Please use this identifier to cite or link to this item: http://repositorio.unifesp.br/handle/11600/56125
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dc.contributor.authorSato, Priscila de Morais [UNIFESP]
dc.contributor.authorSteeves, Elizabeth A.
dc.contributor.authorCarnell, Susan
dc.contributor.authorCheskin, Lawrence J.
dc.contributor.authorTrude, Angela C.
dc.contributor.authorShipley, Cara
dc.contributor.authorRuiz, M. J. Mejia
dc.contributor.authorGittelsohn, Joel
dc.date.accessioned2020-07-22T13:23:15Z-
dc.date.available2020-07-22T13:23:15Z-
dc.date.issued2016
dc.identifierhttp://dx.doi.org/10.1093/her/cyw011
dc.identifier.citationHealth Education Research. Oxford, v. 31, n. 2, p. 195-206, 2016.
dc.identifier.issn0268-1153
dc.identifier.urihttps://repositorio.unifesp.br/handle/11600/56125-
dc.description.abstractB'More Healthy Community for Kids (BHCK) is an ongoing multi-level intervention to prevent childhood obesity in African-American low-income neighborhoods in Baltimore city, MD. Although previous nutrition interventions involving peer mentoring of youth have been successful, there is a lack of studies evaluating the influence of cross-age peers within interventions targeting youth. This article evaluates the implementation of the BHCK intervention in recreation centers, and describes lessons learned. Sixteen youth leaders delivered bi-weekly, interactive sessions to 10- to 14-y olds. Dose, fidelity and reach are assessed, as is qualitative information regarding what worked well during sessions. Dose is operationalized as the number of interactive sessions, and taste tests, giveaways and handouts per sessionen
dc.description.abstractfidelity as the number of youth leaders participating in the entire intervention and per session and reach as the number of interactions with the target population. Based on a priori set values, number of interactive sessions was high, and number of taste tests, giveaways and handouts was moderate to high (dose). The number of participating youth leaders was also high (fidelity). Of the 14 planned sessions, the intervention was implemented with high/moderate reach. Data suggest that working with cross-age peers is a promising nutritional intervention for recreation centers.en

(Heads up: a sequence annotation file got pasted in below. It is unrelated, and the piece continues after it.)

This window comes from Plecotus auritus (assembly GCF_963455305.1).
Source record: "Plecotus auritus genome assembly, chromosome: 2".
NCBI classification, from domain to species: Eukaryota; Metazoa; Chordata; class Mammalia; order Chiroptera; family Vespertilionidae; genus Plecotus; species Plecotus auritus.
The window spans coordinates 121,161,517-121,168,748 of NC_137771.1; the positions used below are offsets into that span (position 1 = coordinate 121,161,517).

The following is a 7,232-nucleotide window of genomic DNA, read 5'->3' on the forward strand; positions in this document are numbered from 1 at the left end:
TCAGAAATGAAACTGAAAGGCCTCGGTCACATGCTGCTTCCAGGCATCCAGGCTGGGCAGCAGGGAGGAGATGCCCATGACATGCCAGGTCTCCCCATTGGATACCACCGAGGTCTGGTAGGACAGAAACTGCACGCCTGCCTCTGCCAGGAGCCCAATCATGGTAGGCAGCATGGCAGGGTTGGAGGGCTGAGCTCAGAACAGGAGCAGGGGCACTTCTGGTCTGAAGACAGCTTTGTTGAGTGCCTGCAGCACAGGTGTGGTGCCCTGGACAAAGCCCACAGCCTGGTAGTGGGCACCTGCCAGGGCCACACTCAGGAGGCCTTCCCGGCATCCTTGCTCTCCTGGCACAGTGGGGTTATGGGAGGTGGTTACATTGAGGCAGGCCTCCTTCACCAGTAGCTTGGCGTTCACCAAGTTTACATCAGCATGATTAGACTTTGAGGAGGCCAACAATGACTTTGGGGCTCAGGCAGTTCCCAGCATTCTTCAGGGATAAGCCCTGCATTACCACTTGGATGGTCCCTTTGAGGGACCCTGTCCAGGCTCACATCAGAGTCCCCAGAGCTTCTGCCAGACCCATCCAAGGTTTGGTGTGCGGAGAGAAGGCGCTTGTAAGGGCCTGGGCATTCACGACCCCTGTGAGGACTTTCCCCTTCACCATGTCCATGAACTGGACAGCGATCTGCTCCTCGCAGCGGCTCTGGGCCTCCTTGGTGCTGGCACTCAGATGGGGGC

dc.description.sponsorshipJohns Hopkins Global Center on Childhood Obesity from National Institute of Child Health & Human Development (NICHD)
dc.description.sponsorshipOffice of Behavioral and Social Sciences Research (OBSSR)
dc.description.sponsorshipSciences without Borders (SwB) program, CAPES
dc.format.extent195-206
dc.language.isoeng
dc.publisherOxford Univ Press
dc.relation.ispartofHealth Education Research
dc.rightsAcesso aberto
dc.titleA youth mentor-led nutritional intervention in urban recreation centers: a promising strategy for childhood obesity prevention in low-income neighborhoodsen
dc.typeArtigo
dc.description.affiliationUniv Fed Sao Paulo, Inst Hlth & Soc, Dept Hlth Clin & Inst, BR-11015020 Santos, SP, Brazil
dc.description.affiliationUniv Tennessee, Dept Nutr, Knoxville, TN 37996 USA
dc.description.affiliationJohns Hopkins Univ Hosp, Dept Psychiat & Behav Sci, Baltimore, MD 21205 USA
dc.description.affiliationJohns Hopkins Univ Hosp, Global Obes Prevent Ctr, Dept Med, Baltimore, MD 21205 USA
dc.description.affiliationJohns Hopkins Univ, Global Obes Prevent Ctr, Bloomberg Sch Publ Hlth, Dept Human Nutr, Baltimore, MD 21205 USA
dc.description.affiliationUnifespUniv Fed Sao Paulo, Inst Hlth & Soc, Dept Hlth Clin & Inst, BR-11015020 Santos, SP, Brazil
dc.description.sponsorshipIDNICHD: U54HD070725
dc.identifier.doi10.1093/her/cyw011
dc.description.sourceWeb of Science
dc.identifier.wosWOS:000374224700008
dc.coverageOxford
dc.citation.volume31
dc.citation.issue2
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